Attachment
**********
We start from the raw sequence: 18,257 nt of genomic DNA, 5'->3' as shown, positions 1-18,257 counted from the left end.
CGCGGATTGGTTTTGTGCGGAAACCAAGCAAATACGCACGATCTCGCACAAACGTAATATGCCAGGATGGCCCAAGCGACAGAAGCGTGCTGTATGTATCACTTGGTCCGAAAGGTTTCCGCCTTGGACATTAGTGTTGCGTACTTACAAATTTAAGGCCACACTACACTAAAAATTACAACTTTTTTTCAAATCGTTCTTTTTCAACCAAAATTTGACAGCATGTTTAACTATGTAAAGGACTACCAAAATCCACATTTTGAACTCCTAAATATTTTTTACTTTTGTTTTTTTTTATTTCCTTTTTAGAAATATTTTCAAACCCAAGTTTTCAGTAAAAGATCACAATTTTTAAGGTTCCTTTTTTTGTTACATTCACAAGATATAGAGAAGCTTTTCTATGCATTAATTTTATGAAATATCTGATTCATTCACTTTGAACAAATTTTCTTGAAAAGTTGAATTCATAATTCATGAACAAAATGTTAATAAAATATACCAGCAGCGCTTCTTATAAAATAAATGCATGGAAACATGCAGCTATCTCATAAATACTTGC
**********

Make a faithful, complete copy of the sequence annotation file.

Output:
We start from the raw sequence: 18,257 nt of genomic DNA, 5'->3' as shown, positions 1-18,257 counted from the left end.
CGCGGATTGGTTTTGTGCGGAAACCAAGCAAATACGCACGATCTCGCACAAACGTAATATGCCAGGATGGCCCAAGCGACAGAAGCGTGCTGTATGTATCACTTGGTCCGAAAGGTTTCCGCCTTGGACATTAGTGTTGCGTACTTACAAATTTAAGGCCACACTACACTAAAAATTACAACTTTTTTTCAAATCGTTCTTTTTCAACCAAAATTTGACAGCATGTTTAACTATGTAAAGGACTACCAAAATCCACATTTTGAACTCCTAAATATTTTTTACTTTTGTTTTTTTTTATTTCCTTTTTAGAAATATTTTCAAACCCAAGTTTTCAGTAAAAGATCACAATTTTTAAGGTTCCTTTTTTTGTTACATTCACAAGATATAGAGAAGCTTTTCTATGCATTAATTTTATGAAATATCTGATTCATTCACTTTGAACAAATTTTCTTGAAAAGTTGAATTCATAATTCATGAACAAAATGTTAATAAAATATACCAGCAGCGCTTCTTATAAAATAAATGCATGGAAACATGCAGCTATCTCATAAATACTTGC